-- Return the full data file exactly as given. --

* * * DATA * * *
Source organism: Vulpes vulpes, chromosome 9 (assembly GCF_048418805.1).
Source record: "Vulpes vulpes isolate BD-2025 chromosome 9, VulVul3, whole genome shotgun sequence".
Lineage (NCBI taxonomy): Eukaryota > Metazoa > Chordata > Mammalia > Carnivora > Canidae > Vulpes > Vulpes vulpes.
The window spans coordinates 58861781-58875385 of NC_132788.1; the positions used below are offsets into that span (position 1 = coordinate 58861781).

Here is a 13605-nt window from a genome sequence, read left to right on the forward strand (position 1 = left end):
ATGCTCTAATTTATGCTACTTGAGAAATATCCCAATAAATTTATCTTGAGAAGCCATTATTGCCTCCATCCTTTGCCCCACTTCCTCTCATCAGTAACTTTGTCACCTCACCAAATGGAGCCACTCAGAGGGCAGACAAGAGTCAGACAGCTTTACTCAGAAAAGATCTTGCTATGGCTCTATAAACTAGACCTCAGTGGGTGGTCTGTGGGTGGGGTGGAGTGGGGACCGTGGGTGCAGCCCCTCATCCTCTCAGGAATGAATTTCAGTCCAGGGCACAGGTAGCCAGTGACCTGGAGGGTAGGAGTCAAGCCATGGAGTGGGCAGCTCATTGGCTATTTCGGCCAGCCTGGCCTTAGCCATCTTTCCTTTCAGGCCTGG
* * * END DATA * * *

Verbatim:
Source organism: Vulpes vulpes, chromosome 9 (assembly GCF_048418805.1).
Source record: "Vulpes vulpes isolate BD-2025 chromosome 9, VulVul3, whole genome shotgun sequence".
Lineage (NCBI taxonomy): Eukaryota > Metazoa > Chordata > Mammalia > Carnivora > Canidae > Vulpes > Vulpes vulpes.
The window spans coordinates 58861781-58875385 of NC_132788.1; the positions used below are offsets into that span (position 1 = coordinate 58861781).

Here is a 13605-nt window from a genome sequence, read left to right on the forward strand (position 1 = left end):
ATGCTCTAATTTATGCTACTTGAGAAATATCCCAATAAATTTATCTTGAGAAGCCATTATTGCCTCCATCCTTTGCCCCACTTCCTCTCATCAGTAACTTTGTCACCTCACCAAATGGAGCCACTCAGAGGGCAGACAAGAGTCAGACAGCTTTACTCAGAAAAGATCTTGCTATGGCTCTATAAACTAGACCTCAGTGGGTGGTCTGTGGGTGGGGTGGAGTGGGGACCGTGGGTGCAGCCCCTCATCCTCTCAGGAATGAATTTCAGTCCAGGGCACAGGTAGCCAGTGACCTGGAGGGTAGGAGTCAAGCCATGGAGTGGGCAGCTCATTGGCTATTTCGGCCAGCCTGGCCTTAGCCATCTTTCCTTTCAGGCCTGG